IFC is often the first international issuer of local-currency bonds in many countries.
Strong local capital markets are the foundation for a prosperous private sector. They reduce countries' dependence on foreign debt, protecting economies from sudden swings in international capital flows.
Such markets create access to long-term local-currency finance and help mobilize funds to finance infrastructure and other areas essential for the growth of the private sector—the key engine of job creation in developing countries.
IFC is a global advocate for efficient local capital markets, and we play an important role in their development in emerging countries. We often are the first international issuer of local-currency bonds in these countries. In issuing bonds, we work closely with regulators and investors to help improve the regulatory framework, encourage greater participation in the local markets, and provide a model for other international issuers.
Over the years, IFC has issued bonds in 12 local currencies—including the Brazilian real, the Russian ruble, the Nigerian naira, the Malaysian ringgit, and the Chinese renminbi. We have provided over $10 billion in local-currency financing across 58 currencies—more than any other international finance institution.
In Nigeria this year, we were the first foreign institution to issue a naira-denominated bond, raising the equivalent of $75 million that will be used to support IFC's development program in the country. All investors were Nigerian pension funds, asset managers, and banks looking to diversify their portfolios. We worked with the Nigerian government and regulators to help them develop a framework that encourages more corporate issuances in the local markets. In addition, we issued the first inflation-indexed bond by a foreign issuer in Russia.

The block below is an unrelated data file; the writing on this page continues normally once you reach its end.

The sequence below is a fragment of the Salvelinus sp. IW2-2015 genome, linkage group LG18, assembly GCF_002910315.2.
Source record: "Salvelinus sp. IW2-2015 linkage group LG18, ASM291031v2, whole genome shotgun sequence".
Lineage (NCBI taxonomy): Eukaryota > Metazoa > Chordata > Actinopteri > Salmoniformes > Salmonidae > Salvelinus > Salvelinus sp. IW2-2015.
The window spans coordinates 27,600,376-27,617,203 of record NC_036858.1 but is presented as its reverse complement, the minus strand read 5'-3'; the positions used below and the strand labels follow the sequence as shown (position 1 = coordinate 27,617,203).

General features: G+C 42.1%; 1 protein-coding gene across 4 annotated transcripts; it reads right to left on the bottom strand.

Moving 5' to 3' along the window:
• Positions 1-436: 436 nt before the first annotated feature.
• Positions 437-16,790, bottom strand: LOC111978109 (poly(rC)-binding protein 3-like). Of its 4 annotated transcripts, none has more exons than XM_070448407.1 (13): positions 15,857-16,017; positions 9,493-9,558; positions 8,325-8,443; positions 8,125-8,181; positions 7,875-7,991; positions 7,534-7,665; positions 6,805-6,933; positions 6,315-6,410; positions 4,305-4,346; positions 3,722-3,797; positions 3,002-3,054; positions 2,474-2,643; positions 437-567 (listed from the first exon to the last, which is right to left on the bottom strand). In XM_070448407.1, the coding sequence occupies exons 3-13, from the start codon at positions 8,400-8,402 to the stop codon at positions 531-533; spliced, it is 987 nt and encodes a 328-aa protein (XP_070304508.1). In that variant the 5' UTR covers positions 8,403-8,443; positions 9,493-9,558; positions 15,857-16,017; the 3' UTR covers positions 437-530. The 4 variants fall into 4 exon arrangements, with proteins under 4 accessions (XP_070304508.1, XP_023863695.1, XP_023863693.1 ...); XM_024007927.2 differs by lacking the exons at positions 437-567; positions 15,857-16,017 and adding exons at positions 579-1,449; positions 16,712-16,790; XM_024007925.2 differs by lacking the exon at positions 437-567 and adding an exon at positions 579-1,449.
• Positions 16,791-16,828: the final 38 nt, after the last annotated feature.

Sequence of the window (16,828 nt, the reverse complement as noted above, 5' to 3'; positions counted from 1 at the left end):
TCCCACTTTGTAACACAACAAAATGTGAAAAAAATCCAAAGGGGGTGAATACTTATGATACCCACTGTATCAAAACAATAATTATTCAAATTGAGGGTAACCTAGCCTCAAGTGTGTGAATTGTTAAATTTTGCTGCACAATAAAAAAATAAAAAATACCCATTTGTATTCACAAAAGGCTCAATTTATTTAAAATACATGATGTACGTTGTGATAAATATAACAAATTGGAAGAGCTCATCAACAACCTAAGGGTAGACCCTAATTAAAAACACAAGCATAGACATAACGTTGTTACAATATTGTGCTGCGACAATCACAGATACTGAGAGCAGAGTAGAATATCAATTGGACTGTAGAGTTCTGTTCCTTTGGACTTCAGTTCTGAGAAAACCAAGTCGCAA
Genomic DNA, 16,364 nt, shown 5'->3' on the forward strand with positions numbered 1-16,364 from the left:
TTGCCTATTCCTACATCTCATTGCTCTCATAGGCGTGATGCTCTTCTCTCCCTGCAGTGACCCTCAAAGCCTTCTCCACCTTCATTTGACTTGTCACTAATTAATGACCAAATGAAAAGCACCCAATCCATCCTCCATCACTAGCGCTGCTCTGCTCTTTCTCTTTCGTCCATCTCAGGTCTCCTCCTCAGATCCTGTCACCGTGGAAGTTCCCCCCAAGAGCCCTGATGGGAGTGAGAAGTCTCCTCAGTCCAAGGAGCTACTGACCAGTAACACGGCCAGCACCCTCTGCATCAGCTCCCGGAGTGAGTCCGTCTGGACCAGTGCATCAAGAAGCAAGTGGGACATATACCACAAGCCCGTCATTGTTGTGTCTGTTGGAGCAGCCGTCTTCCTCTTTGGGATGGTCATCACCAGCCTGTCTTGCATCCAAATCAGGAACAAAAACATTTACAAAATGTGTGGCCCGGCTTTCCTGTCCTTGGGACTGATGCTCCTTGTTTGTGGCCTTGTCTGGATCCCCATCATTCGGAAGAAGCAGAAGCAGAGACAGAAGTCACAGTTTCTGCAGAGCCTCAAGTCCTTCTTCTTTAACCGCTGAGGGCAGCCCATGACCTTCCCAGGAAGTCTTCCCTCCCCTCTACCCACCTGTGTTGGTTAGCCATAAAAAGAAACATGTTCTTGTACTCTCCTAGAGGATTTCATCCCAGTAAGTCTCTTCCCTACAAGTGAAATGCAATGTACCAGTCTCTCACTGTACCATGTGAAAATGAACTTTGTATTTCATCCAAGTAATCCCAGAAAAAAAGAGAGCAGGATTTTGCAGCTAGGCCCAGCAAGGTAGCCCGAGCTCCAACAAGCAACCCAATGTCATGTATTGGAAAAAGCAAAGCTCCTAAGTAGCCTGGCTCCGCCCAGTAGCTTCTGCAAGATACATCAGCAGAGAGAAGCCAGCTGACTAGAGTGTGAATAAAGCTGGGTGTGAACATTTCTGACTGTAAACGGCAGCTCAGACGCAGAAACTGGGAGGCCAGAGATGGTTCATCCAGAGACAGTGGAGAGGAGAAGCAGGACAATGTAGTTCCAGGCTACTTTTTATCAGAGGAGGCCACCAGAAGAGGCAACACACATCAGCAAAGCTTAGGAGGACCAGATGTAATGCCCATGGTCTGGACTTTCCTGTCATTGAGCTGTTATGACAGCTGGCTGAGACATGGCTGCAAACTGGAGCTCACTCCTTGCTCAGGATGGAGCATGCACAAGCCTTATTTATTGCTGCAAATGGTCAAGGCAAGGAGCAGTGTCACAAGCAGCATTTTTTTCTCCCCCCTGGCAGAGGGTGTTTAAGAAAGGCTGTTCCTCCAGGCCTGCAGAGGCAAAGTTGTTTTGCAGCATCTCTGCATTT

In China, we have made a total of six local-currency investments so far to expand access to finance, promote food safety, and help increase the availability of high-quality and affordable drugs. Those investments reflected an earlier achievement—our 2011 agreement with Chinese banks to swap U.S. dollars into Chinese renminbi to provide local-currency loans. We were the first multilateral institution to sign such an agreement.
Smaller enterprises often face the greatest difficulty in obtaining local-currency financing, a challenge IFC is helping them overcome. In the Dominican Republic this year, we issued the first local-currency bond by an international finance institution, raising $10 million that we invested in two microfinance institutions—Fondesa, which tends to make small loans of less than $1,000; and La Nacional, which finances low-income mortgages with an average home value of about $30,000.